George du Maurier
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|George du Maurier|
|Born||George Louis Palmella Busson du Maurier
6 March 1834
|Died||8 October 1896
|Occupation||Cartoonist and author|
George Louis Palmella Busson du Maurier (6 March 1834 – 8 October 1896) was a French-British cartoonist and author, known for his cartoons in Punch and also for his novel Trilby. He was the father of actor Sir Gerald du Maurier and grandfather of the writers Angela du Maurier and Dame Daphne du Maurier. He was also the father of Sylvia Llewelyn Davies and grandfather of the five boys who inspired J.M. Barrie's Peter Pan.
George du Maurier was born in Paris, the son of Louis-Mathurin du Maurier and Ellen Clarke, daughter of the Regency courtesan Mary Anne Clarke. He was brought up to believe that his aristocratic grandparents fled France during the Revolution, leaving vast estates behind in France, to live in England as émigrés. However, du Maurier's grandfather, Robert-Mathurin Busson, was actually a tradesman who left Paris in 1789 to avoid fraud charges, and later changed the family name to du Maurier.
Du Maurier studied art in Paris, and moved to Antwerp, Belgium, where he lost vision in his left eye. He consulted an oculist in Düsseldorf, Germany, where he met his future wife, Emma Wightwick. He followed her family to London, where he married Emma in 1863. The couple settled in Hampstead around 1877, first in Church Row and later at New Grove House. They had five children: Beatrix (known as Trixy), Guy, Sylvia, Marie Louise (known as May) and Gerald.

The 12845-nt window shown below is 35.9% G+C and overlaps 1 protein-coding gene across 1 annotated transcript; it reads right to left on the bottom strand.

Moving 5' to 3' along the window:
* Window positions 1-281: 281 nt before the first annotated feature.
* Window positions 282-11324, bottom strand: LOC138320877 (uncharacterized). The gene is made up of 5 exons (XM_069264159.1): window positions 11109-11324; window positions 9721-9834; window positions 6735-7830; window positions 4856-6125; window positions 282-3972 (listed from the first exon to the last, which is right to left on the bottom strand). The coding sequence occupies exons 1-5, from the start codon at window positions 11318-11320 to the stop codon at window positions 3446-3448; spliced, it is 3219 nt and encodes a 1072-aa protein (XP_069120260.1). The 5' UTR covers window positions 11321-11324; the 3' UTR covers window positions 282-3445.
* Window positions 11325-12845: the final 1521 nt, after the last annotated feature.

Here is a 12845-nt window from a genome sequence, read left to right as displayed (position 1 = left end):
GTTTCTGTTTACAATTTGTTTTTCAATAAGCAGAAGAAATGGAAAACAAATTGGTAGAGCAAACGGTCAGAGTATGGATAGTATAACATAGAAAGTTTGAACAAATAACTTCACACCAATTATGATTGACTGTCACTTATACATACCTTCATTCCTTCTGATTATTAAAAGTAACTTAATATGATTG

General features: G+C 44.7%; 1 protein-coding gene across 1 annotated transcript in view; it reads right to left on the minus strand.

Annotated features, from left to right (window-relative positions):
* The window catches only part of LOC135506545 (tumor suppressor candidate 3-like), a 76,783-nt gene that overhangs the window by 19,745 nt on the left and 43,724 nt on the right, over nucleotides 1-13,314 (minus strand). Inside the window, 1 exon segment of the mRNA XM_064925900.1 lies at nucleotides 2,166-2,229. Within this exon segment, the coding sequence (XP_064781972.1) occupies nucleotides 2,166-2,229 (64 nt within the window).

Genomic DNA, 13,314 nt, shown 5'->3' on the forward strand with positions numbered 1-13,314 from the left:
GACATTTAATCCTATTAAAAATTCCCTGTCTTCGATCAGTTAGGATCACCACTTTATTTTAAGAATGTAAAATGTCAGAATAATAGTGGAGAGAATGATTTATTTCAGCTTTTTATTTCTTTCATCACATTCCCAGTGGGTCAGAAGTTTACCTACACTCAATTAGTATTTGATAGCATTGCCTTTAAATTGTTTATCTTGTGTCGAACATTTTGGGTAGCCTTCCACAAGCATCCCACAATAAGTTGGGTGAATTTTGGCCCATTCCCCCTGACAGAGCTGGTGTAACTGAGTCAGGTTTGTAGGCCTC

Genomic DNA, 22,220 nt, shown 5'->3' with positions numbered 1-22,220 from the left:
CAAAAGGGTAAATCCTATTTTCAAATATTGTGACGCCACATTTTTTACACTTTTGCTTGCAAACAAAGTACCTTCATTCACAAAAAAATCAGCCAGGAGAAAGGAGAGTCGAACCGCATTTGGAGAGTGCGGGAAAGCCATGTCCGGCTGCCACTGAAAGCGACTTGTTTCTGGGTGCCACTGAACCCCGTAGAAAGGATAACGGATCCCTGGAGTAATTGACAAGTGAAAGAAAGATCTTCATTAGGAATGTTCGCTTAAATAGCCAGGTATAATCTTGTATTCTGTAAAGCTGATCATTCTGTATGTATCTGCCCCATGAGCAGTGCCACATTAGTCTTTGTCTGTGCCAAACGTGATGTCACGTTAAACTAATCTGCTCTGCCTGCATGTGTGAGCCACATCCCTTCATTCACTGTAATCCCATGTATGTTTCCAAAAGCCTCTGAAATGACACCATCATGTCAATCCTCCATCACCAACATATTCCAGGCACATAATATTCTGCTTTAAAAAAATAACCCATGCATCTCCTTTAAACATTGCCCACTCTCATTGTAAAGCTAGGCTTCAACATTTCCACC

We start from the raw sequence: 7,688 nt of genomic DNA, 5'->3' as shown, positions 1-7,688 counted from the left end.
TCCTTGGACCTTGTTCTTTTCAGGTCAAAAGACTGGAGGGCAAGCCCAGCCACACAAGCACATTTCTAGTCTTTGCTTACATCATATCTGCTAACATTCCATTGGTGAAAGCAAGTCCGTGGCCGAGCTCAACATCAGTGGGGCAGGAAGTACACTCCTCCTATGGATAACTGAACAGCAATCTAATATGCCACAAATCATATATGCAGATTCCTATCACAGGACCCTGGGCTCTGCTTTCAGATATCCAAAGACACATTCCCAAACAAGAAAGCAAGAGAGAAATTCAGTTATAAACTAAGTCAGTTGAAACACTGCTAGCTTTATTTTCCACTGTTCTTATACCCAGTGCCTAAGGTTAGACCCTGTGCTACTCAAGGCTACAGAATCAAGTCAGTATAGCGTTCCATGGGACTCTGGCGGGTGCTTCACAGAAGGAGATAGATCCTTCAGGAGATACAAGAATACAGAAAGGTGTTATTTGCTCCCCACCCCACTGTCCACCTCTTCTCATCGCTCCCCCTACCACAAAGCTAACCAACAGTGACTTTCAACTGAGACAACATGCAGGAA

He became a member of the staff of the British satirical magazine Punch in 1865, drawing two cartoons a week. His most common targets were the affected manners of Victorian society, the bourgeoisie and members of Britain's growing Middle Class in particular. His most enduringly famous cartoon, True Humility, was the origin of the expressions "good in parts" and "a curate's egg". (In the caption, a bishop addresses a curate [a very humble class of clergyman] whom he has condescended to invite to breakfast: "I'm afraid you've got a bad egg, Mr. Jones. The curate replies, "Oh no, my Lord, I assure you – parts of it are excellent!") In an earlier (1884) cartoon, du Maurier had coined the expression "bedside manner" by which he satirized actual medical skill. Another of du Maurier's notable cartoons was of a videophone conversation in 1879, using a device he called "Edison's telephonoscope".
In addition to producing black-and-white drawings for Punch, du Maurier created illustrations for several other popular periodicals: Harper's, The Graphic, The Illustrated Times, The Cornhill Magazine, and the religious periodical Good Words. Furthermore, he did illustrations for the serialization of Charles Warren Adams's The Notting Hill Mystery, which is thought to be the first detective story of novel length to have appeared in English. Among several other novels he illustrated was Misunderstood by Florence Montgomery in 1873.